(Reuters) – When Aimee Brittain’s team hits the stores in a commando-like fashion on Thanksgiving night in search of Black Friday deals, they’ll stand out from the crowd in their matching “very bright blue” shirts. They’ll scatter when they hit the store, and the shirts will help them see each other quickly.
It’s different for the Goldman sisters. Stephanie Goldman, a Cliffside Park, New Jersey, public relations executive, and her sisters Nadine Kleinman of Highland Park, New Jersey, and Valerie Goldman of Washington, D.C., travel in a pack, flooding one zone at a time.
The strategy, honed when Stephanie was a young teen, has helped them score priority bargains, like the time they got $900 worth of clothes from Ann Taylor for about $100. They went that Black Friday to an outlet store, already full of discounted items, hit the clearance rack, where prices were further reduced, then tacked on the credit-card application discount.
This year, Black Friday starts earlier than ever, with some retailers, including Wal-Mart, opening early on Thanksgiving evening. About 140 million people were expected to shop over the four-day weekend, according to the National Retail Federation.
Goldman, Brittain and other warriors who will prowl for deals on the busiest of shopping days took time from their mission planning to share war stories and tips to those who want to spend less and get more on the day after Thanksgiving. Here are their tips and tales:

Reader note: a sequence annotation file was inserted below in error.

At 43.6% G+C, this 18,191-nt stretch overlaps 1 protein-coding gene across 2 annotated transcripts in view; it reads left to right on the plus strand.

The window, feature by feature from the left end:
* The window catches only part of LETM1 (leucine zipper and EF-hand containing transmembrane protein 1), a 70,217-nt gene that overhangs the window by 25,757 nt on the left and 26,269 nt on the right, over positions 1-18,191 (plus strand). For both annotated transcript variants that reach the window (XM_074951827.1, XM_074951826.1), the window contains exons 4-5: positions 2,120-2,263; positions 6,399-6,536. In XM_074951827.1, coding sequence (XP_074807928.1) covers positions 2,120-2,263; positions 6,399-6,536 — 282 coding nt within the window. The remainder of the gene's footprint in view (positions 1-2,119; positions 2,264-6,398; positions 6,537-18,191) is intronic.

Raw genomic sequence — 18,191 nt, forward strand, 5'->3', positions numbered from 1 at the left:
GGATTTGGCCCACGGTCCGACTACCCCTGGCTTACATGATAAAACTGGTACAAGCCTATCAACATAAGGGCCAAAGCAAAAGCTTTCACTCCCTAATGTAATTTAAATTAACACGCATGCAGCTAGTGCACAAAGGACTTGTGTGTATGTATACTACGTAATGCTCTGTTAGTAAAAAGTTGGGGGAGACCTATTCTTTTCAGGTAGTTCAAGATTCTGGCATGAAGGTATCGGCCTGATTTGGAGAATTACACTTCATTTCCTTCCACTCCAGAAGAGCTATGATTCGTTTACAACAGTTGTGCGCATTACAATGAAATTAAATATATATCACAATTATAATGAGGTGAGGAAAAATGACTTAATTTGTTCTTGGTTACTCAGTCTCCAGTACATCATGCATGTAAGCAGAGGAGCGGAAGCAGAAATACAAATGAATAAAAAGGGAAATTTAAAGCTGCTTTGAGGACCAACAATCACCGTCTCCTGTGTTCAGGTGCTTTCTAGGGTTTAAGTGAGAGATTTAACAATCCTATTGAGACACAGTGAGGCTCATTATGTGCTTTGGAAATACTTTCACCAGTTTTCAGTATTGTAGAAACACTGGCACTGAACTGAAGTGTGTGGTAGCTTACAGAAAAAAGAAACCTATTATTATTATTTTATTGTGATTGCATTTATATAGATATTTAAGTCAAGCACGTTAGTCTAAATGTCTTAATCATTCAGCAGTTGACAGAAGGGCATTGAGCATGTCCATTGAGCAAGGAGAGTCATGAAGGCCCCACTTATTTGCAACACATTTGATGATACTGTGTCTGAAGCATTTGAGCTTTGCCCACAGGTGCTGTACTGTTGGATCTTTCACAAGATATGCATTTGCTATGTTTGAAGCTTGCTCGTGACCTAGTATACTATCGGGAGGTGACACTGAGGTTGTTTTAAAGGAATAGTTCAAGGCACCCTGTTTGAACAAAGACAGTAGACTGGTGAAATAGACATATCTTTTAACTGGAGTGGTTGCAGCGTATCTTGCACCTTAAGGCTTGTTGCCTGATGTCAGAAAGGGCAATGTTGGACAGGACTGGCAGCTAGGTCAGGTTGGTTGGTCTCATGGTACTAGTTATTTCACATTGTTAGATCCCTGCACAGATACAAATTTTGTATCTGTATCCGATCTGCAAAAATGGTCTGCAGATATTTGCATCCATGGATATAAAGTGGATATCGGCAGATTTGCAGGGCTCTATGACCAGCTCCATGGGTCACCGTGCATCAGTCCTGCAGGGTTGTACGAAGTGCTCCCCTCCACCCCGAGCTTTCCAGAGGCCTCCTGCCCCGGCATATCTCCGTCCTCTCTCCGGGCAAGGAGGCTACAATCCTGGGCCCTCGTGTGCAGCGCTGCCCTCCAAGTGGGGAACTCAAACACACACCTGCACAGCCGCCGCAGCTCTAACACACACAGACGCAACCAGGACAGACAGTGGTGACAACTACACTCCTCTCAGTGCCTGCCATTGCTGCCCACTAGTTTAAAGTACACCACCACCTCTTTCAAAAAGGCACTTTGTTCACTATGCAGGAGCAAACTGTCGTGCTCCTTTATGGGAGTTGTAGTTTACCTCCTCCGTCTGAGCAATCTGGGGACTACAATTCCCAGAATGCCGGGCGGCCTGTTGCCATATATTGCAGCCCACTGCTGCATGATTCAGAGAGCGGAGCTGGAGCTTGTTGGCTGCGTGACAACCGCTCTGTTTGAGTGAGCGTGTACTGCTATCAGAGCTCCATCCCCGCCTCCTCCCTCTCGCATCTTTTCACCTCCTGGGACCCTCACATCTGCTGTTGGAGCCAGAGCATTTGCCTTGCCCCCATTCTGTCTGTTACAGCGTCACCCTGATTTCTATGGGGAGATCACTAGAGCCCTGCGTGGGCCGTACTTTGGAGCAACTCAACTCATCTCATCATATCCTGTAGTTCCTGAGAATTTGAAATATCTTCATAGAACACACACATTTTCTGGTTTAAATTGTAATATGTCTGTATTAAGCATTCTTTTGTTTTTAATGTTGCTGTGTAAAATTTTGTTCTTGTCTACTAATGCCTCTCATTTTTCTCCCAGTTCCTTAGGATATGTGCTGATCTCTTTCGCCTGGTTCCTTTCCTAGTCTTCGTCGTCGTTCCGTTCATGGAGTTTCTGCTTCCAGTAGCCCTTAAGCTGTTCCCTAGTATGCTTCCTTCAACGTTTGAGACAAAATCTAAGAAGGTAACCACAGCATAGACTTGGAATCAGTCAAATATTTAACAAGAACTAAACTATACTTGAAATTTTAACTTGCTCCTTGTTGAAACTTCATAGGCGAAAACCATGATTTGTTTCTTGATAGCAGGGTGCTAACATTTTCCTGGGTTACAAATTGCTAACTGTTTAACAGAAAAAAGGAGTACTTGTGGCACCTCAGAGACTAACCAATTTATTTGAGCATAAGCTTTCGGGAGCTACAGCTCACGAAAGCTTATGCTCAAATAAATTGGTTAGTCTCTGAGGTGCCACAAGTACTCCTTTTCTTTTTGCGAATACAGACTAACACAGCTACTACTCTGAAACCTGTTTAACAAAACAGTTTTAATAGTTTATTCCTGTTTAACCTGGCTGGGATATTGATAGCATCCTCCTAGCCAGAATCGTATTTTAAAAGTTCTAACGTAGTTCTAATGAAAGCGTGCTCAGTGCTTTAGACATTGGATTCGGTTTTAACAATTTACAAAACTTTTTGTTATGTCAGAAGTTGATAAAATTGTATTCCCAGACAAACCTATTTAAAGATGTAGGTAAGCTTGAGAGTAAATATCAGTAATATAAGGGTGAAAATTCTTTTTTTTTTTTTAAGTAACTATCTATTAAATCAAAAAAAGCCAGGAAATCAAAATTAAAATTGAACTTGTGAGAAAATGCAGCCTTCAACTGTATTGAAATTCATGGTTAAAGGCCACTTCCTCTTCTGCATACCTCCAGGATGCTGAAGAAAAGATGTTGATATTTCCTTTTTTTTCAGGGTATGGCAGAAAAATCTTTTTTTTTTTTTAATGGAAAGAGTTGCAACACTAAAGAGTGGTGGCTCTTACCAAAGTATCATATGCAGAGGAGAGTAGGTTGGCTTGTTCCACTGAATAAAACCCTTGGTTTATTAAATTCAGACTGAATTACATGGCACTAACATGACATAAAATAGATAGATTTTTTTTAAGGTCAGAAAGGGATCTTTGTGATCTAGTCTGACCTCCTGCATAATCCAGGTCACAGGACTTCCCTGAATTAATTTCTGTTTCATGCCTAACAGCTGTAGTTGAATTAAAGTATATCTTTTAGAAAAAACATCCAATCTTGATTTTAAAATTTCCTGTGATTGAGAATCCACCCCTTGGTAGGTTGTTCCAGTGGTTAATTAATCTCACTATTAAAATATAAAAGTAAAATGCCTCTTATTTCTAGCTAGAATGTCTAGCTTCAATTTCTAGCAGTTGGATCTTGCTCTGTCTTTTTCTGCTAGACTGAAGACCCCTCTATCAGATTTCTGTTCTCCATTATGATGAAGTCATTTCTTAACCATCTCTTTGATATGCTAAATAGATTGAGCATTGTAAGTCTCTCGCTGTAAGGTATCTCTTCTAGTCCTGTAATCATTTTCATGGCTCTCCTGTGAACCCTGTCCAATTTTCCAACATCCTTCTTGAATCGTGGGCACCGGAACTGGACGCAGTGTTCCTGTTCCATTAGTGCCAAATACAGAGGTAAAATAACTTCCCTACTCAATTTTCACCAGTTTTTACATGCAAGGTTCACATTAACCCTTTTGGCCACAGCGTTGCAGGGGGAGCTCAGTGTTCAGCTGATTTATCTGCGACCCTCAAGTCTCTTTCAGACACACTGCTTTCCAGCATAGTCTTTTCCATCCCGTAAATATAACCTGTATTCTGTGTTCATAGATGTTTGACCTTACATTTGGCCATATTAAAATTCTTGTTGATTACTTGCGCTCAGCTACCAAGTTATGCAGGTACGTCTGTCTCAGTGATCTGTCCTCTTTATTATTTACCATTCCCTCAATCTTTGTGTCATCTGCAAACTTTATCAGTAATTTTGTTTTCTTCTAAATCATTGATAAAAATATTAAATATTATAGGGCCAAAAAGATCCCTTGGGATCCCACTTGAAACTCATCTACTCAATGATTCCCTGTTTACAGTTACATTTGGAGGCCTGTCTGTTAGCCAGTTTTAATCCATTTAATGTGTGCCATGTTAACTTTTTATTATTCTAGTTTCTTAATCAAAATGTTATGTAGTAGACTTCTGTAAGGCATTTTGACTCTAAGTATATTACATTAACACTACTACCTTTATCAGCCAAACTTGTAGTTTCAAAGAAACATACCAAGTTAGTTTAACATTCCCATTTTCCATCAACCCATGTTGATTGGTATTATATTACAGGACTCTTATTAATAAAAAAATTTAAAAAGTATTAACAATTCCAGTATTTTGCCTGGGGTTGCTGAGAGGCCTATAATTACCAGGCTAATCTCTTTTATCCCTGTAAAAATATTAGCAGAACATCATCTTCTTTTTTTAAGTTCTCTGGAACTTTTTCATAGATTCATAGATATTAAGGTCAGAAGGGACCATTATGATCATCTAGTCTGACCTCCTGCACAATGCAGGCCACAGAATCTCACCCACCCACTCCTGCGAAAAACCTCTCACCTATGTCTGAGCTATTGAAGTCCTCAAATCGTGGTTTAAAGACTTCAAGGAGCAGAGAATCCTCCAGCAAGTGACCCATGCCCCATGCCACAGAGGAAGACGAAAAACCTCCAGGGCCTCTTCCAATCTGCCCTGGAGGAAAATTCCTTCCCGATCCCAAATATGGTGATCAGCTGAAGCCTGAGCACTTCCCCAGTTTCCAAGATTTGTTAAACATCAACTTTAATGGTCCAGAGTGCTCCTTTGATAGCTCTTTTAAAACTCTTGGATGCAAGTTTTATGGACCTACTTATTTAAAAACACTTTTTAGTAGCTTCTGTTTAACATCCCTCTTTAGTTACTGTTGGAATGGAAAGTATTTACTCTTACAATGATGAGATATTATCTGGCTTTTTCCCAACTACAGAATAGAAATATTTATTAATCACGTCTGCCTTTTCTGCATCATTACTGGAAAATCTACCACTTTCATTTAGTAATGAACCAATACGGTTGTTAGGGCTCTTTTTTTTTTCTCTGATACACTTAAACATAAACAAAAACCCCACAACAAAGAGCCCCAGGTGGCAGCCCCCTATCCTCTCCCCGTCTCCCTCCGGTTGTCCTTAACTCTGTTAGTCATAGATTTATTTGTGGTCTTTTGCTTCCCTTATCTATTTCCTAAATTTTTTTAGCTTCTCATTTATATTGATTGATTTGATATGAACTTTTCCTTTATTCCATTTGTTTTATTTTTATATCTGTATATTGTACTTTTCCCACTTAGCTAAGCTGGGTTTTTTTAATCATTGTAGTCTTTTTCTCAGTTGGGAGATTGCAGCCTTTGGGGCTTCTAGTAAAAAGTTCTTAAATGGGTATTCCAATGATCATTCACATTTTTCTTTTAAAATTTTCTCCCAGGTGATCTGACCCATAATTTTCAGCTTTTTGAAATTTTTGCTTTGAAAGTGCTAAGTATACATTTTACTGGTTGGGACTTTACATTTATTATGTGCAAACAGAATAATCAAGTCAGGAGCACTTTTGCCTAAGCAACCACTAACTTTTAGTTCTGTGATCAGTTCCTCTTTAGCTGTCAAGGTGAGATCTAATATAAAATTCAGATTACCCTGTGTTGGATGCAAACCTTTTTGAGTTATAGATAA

SET YOUR STRATEGY
A Black Friday neophyte will shop without a plan. The veteran shopper knows where to go and when, what to buy, and how much to pay.
Goldman and her sisters start months ahead. Over calls and emails, they analyze sales flyers and figure out where the best deals are on the items they want to buy. Many flyers have been available for weeks – Macy’s and Toys R Us for example – collected on sites such as BlackFriday.com.
Brittain, 45, who lives near Atlanta, starts later, but plans to a more extreme degree. A week before Thanksgiving, she and her pack – family and friends including her cousin, her grandmother and an aunt – will pore over the circulars and craft plans right down to the amount of space available in their cars to cart away their booty.
USE THE BUDDY SYSTEM
Brittain’s crew take teamwork seriously. They hit a specific store and go to multiple departments at once, keeping each other on speed-dial to discuss items they have spotted or if someone needs a helping hand. “We call it divide and conquer. It’s battle. It’s war,” she says.
The strategy has paid off handsomely, says Brittain, who writes the prettyfrugaldiva.com blog. “All my kitchen supplies have been purchased at Black Friday sales, and I haven’t paid more than $5 for them.”
That includes a blender, mixer, coffee maker and electric can opener.
The Goldman clan travels as a pack, Stephanie says, allowing honest assessments about clothing choices and whether the price is really a bargain. Once they’re on the move, they will shop for eight to 14 hours.
Even if you can’t field a team, shop with a wingman. Christina Wojciechowski, 37, of Orchard Park, New York, goes with one partner, either her brother or sister-in-law. When she heads out late Thanksgiving night, it is not only comforting to have someone you know with you, she says, but you can help each other find what you’re looking for.